Mobile App Testing Techniques Perhaps You Didn’t Know!
- December 28, 2018
- Hiba Sulaiman
Software can never be bug-free – ask any QA tester and they’d tell you the same. However, software testers have a broad range of testing skills and techniques to capture as many bugs and issues as possible.
“It’s working fine on my system.”
This has got to be the most frequent comment QA testers will get from developers when they report that the application is buggy or faulty.
And you know what a tester will reply to that?
“Well then, you might wanna back up your system because we need to deliver it to our customers without any further delay and it’s only working on your system. So…”
Of course, there is no way that developers can make a totally bug free software in one go. It’s just impossible. It’s the QA testers who need to invest their time and efforts to use their testing skills and techniques to identify the problem areas and point out as many bugs or issues as possible. Especially with mobile application testing, QA testers need a variety of techniques to detect issues in different environments and scenarios before the customers find them and tarnish your reputation.
In case you don’t have an in-house team, you can outsource your testing activities to mobile application testing companies for a more accurate and detailed checkup of your product.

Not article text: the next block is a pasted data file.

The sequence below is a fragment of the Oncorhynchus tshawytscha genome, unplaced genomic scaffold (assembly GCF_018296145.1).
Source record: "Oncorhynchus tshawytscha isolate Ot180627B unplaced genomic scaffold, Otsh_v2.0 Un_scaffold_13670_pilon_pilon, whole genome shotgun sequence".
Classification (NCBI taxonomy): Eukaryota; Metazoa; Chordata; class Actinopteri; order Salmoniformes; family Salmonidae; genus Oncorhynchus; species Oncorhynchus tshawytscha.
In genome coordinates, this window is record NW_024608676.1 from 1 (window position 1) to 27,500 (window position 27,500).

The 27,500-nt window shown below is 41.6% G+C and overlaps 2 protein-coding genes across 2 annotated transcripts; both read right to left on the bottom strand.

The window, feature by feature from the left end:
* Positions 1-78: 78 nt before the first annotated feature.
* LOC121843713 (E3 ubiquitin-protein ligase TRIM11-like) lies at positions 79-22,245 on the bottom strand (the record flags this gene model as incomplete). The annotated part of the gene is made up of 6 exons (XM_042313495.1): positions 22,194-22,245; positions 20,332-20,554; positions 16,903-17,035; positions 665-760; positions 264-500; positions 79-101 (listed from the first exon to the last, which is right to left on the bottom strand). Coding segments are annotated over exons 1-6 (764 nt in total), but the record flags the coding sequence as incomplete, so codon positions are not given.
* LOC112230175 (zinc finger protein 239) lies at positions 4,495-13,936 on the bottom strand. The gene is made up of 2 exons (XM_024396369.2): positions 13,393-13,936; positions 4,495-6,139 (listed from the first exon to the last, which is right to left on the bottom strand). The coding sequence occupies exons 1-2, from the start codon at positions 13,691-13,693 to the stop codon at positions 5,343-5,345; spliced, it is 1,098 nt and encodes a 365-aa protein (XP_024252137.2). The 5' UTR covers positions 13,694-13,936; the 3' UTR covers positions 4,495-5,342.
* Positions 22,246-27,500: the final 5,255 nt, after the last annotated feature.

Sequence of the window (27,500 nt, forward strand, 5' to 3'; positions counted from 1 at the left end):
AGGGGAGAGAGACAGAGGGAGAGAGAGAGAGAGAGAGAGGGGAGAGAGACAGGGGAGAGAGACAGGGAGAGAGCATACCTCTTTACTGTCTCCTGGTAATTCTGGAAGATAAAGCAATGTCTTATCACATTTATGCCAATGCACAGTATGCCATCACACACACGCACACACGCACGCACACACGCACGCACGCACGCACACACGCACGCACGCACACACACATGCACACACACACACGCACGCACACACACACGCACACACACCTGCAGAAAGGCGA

The following guide on mobile testing techniques is a great place to start for QA testers and mobile application testing companies:
Interrupt Testing: Identify the Frustrating
Interruptions are hardly ever welcomed by anyone in their everyday life, but even more so in the mobile world. Nonetheless, they can be essential when they catch our attention towards something more important.
For instance, push notifications on a mobile device not only notify users about updated content, but most of them provide actions such as reply or delay. Hence, users can stay on top of their mobile activities and respond easily to anything that pops up.
On the contrary, mobile notifications can possibly cause a disruption if they hang in the middle of listening to music, sidetrack from tasks in another app, or perhaps slow down the device’s performance overall. With typically 50-80 interruptions per day from push notifications, it can become overwhelming for users. This supposed interrupt testing approach takes into account the disturbances caused by interruptions and proposes practical solutions to keep the mobile experience running smooth.
When executing interrupt testing, a mobile tester must generate every different notification type from the app on a real device to confirm that the actions and deep links are working. However, a mobile tester should also be able to test how the own app is able to handle interruptions from outside the app context. This could mean another push notification sent from perhaps another app or could be due to an incoming phone call while the application under test is active. The phone’s hardware could be a source of interruptions as well. For instance, pressing the volume buttons is again an interruption that is bound to affect the app.
When performing interrupt testing, a tester must watch out for UI problems, app crashes, or possible performance issues. Checking these characteristics can help to sidestep these interruptions and look for ways to keep the user experience a seamless process.